An Odd Behavior

They don’t call skippers “skippers” for nothing; they can “skip” away so fast I don’t see them go.

So, when I went in close to take a picture and the skipper stayed there, I knew something was going on.

My suspicions were correct; it was prey to a crab spider. Crab spiders can change color to match the color of the flower they’re on. They ambush their prey, inject it with venom to immobilize it. They then feed until the victim is sucked dry.

The victim was a male fiery skipper (Hylephila phyleus). Their wingspan measures 1 1/4 to 1 1/2 inches.

 When I went out after supper, the skipper lay on the ground. I twisted the stem of the salvia to see the spider. Females are much bigger than the males.

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10 responses to this post.

  1. Posted by Therese on September 14, 2012 at 9:34 am

    I have been wondering what kind of insect was on my butterfly bushes and sedum. It turns out to be skippers. Thank you. What an observant eye you have!

    Reply

    • Skippers are common right now. There’s only 54 species listed for Illinois. That includes records seen only 1 or so times, and one in northern Illinois that aren’t down here. Identifying them is quite a challenge! I’m enjoying more than identifying.

      Reply

  2. I learn something new again! Didn’t know there were spiders who could change color like that- as if they weren’t scary enough already! Ugh, freaks me out, I’m not even going to google and see if they exist in Holland, if they do I don’t want to know about it!! 😉

    Reply

    • I don’t worry about them at all. The male’s body is only about an 1/8 inch long. They hide in the flowers. This female didn’t even move when I twisted the stem around 3 times. I usually only see them later in the summer. They are quite fascinating.

      Reply

      • Fascinating but scaaa-ryy 🙂 Still, very glad you posted pictures and explanation, it’s nice to learn something new!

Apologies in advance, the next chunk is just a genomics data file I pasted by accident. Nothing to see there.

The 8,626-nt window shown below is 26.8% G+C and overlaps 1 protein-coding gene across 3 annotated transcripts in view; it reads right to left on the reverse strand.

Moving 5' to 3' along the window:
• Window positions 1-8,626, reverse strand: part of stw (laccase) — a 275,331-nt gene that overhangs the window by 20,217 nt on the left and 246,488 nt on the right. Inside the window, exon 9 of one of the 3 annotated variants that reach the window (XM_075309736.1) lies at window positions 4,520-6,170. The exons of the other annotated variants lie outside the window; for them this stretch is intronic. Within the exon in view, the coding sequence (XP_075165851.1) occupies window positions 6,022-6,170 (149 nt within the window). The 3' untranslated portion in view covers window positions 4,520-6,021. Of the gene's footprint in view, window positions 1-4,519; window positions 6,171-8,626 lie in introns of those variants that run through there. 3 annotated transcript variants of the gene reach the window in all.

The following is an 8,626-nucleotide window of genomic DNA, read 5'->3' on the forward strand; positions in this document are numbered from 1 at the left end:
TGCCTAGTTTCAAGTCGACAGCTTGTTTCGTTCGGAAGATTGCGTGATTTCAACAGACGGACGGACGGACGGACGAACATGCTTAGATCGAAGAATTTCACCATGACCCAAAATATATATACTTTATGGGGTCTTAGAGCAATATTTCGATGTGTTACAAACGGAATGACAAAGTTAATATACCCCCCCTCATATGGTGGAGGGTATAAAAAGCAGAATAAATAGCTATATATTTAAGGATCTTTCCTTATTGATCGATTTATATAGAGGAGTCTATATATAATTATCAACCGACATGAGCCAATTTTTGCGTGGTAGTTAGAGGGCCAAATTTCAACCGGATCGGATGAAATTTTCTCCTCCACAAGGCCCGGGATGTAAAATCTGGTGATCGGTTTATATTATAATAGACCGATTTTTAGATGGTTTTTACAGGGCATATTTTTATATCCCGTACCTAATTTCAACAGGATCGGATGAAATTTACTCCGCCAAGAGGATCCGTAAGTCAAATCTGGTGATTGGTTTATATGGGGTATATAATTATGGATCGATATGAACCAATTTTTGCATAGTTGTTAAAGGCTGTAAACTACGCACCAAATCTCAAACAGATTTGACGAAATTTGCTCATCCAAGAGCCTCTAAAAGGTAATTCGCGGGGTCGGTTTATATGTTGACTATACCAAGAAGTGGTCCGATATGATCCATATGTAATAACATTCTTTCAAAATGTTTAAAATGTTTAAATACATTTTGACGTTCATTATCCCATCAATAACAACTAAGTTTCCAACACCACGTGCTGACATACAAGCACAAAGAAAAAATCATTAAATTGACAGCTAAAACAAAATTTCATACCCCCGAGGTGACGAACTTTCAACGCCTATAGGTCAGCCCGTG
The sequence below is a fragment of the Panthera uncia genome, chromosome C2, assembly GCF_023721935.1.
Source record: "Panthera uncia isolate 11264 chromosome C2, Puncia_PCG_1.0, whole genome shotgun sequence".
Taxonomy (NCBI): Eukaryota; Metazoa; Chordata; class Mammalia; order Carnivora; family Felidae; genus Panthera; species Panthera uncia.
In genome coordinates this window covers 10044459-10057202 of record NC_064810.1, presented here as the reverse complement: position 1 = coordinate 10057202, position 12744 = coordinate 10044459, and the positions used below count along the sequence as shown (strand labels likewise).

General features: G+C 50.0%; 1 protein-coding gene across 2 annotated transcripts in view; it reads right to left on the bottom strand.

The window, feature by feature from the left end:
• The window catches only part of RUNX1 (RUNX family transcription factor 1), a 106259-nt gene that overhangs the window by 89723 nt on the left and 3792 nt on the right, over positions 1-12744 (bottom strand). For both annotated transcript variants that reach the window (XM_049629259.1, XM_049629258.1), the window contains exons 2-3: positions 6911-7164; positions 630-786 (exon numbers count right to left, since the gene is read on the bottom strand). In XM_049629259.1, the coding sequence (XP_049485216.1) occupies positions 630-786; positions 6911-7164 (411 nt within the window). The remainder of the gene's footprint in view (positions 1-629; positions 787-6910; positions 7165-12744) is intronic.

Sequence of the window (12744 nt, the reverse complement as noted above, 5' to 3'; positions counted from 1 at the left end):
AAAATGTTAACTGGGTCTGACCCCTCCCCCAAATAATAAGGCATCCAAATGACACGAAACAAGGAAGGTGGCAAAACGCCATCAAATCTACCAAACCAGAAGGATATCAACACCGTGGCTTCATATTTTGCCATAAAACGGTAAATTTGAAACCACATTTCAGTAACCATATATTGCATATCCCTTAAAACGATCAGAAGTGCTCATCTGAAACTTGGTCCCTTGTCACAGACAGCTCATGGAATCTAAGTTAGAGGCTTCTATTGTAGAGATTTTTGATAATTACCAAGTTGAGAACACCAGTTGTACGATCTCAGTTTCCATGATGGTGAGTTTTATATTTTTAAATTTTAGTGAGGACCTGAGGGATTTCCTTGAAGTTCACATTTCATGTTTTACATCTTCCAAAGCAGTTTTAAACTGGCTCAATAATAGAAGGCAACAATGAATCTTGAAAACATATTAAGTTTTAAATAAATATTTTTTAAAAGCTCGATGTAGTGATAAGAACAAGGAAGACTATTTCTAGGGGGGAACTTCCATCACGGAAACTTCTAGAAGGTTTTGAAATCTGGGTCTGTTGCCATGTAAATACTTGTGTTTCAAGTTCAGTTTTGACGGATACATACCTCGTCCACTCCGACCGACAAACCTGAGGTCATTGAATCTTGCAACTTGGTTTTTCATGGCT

• Do you have any idea why you’re so scared of spiders?

      • I’ve no idea why, it’s completely irrational. They are very useful good animals who never did me any wrong. It doesn’t make any sense, but I just am.

      • I get a little jumpy around insects that sting, like bumblebees and honey bees. I guess my biggest fear has been with a certain kind of tick that moved into our area and I used to be allergic to their bite. It’s taken years and years to not be allergic to them. I still have a fear of getting into a nest. We only have 2 poisonous spiders. I wouldn’t know one of them if I saw it. The other is the black widow, that I blogged earlier. I’d never even seen one of them until my son gave me one in a jar. My thoughts on the spiders today is that their mouth parts are too small to bite us.

      • As a child I was bitten by European cave spiders, they are big but don’t have enough venom to be seriously dangerous to humans. It did hurt, but not too bad.. As with most things, the fright was worse.

      • I got stung by a bumblebee on my ankle when I was young. It swole up quite a bit. I’m still leary of bumblebees, even though I’ve never been stung by them again … knock on wood.

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